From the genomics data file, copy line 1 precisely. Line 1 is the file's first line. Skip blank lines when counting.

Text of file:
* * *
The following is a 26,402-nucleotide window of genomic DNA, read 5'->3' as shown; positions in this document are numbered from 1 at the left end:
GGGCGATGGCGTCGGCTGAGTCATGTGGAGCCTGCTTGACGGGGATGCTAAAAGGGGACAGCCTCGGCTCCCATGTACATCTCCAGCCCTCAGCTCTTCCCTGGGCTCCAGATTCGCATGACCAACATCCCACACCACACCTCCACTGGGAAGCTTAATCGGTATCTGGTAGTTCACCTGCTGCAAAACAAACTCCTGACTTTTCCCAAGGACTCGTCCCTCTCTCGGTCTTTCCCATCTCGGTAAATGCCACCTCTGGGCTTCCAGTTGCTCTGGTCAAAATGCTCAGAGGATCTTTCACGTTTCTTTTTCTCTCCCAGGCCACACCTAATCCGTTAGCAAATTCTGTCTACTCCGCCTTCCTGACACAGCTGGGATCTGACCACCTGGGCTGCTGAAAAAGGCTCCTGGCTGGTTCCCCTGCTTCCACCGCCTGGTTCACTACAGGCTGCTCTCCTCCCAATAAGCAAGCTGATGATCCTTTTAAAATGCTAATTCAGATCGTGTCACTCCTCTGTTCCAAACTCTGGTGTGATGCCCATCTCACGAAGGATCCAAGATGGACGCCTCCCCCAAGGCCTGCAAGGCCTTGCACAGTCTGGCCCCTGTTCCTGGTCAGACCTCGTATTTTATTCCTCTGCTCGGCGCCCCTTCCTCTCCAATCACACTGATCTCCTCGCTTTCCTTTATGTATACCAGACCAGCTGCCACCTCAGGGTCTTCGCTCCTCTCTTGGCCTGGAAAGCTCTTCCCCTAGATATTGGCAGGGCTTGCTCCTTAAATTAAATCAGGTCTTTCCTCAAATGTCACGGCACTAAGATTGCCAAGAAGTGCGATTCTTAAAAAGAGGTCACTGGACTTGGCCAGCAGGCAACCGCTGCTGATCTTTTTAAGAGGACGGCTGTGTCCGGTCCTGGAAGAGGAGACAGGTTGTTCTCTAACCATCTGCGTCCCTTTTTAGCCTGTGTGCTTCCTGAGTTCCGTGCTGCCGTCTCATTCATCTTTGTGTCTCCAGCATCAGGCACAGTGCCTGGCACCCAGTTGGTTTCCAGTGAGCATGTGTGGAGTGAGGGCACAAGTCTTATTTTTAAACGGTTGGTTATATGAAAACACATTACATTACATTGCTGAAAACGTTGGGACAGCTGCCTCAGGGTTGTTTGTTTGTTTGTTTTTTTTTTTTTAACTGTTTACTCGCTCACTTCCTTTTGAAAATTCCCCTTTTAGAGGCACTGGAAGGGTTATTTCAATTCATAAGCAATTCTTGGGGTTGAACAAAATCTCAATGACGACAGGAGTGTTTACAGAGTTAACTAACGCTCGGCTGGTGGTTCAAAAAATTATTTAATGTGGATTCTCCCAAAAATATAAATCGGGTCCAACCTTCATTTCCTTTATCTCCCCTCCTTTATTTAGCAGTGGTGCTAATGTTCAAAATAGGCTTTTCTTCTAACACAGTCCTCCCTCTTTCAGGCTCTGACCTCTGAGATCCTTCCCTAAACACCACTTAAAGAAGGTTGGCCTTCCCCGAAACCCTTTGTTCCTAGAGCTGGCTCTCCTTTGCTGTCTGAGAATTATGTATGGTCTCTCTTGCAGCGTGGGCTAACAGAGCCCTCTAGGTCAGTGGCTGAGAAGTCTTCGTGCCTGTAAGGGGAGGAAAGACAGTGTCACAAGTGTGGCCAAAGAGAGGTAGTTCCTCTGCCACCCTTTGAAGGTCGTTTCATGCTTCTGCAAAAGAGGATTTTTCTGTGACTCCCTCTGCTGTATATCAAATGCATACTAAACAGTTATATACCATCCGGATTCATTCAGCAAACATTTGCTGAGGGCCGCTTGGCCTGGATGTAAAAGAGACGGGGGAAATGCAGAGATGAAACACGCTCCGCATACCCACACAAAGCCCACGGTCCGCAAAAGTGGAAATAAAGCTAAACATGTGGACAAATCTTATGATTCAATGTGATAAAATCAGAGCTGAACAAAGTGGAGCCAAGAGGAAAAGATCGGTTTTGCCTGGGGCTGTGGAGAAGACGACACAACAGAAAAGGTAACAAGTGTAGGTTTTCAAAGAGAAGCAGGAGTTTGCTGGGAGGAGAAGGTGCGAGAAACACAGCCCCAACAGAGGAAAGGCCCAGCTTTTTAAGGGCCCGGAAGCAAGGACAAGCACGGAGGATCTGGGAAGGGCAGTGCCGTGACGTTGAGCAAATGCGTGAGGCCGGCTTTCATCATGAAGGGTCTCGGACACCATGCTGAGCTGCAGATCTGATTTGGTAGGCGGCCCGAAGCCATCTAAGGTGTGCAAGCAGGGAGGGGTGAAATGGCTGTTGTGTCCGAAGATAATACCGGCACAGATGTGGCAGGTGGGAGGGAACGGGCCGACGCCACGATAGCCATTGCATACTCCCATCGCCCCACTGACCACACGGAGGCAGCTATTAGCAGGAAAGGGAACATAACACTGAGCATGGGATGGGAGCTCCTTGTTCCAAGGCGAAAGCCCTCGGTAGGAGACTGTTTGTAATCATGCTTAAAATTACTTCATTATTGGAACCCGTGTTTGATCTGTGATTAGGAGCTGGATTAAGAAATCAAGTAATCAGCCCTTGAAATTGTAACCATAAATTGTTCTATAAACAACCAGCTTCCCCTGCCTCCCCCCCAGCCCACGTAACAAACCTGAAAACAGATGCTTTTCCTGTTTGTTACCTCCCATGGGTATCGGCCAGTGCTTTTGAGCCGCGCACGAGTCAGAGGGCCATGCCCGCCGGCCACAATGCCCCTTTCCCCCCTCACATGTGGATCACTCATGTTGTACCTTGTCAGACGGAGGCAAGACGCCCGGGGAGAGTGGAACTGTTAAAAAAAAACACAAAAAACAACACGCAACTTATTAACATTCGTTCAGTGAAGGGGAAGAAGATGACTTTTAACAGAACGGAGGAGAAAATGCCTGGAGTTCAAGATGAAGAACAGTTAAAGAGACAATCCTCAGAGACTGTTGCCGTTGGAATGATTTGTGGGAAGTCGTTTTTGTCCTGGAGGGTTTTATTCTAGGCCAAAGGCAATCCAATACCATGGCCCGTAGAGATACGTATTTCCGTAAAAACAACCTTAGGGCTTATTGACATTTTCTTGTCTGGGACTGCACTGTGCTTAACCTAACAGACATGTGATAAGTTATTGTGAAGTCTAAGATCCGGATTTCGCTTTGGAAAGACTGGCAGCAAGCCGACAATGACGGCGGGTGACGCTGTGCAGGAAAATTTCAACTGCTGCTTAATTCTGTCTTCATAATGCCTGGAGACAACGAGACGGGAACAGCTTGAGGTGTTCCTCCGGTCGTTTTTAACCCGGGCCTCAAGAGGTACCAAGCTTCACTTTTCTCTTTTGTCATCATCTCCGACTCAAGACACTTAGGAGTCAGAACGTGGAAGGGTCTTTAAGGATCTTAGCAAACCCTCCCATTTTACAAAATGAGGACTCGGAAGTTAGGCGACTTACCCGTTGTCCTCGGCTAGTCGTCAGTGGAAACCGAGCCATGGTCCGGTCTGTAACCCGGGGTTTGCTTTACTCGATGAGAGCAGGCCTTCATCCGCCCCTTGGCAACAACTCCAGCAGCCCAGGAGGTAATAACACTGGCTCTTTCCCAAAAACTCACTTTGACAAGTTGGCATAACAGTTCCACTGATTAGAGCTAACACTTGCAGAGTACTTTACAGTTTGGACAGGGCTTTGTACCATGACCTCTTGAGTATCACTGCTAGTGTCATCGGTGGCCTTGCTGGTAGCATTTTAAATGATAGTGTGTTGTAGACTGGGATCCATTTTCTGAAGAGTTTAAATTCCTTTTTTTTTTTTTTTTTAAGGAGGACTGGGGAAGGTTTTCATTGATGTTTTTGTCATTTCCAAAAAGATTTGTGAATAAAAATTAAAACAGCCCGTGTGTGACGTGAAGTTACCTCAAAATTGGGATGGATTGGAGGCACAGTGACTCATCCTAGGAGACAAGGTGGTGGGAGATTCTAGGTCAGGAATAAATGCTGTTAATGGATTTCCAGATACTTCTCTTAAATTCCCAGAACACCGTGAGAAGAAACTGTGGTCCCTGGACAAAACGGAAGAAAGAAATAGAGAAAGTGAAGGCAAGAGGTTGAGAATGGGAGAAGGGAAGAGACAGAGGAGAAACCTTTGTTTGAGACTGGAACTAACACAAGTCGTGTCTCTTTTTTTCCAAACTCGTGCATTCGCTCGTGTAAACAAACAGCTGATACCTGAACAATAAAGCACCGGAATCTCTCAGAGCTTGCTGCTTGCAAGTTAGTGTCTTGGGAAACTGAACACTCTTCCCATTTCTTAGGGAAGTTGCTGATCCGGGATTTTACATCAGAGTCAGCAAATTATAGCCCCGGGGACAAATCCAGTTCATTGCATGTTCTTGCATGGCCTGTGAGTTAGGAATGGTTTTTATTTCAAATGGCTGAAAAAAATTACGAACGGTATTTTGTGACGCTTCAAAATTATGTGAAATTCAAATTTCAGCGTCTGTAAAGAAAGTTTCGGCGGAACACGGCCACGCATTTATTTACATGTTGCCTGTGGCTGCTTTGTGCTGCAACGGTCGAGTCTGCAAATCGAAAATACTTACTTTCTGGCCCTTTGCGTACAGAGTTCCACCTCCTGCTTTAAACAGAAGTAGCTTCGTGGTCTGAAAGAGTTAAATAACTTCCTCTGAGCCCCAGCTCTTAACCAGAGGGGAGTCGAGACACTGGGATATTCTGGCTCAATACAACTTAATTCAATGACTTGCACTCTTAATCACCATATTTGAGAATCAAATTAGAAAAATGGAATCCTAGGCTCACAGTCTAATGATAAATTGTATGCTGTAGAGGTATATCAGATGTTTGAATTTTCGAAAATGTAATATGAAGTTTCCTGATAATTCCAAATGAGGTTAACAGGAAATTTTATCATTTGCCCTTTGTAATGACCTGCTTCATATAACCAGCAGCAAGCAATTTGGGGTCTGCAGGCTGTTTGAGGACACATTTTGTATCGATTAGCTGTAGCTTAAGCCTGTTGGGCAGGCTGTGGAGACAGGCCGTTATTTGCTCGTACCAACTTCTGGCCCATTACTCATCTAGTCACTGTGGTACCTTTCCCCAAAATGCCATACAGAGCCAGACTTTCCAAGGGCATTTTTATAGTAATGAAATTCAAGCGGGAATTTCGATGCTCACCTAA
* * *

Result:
The following is a 26,402-nucleotide window of genomic DNA, read 5'->3' as shown; positions in this document are numbered from 1 at the left end: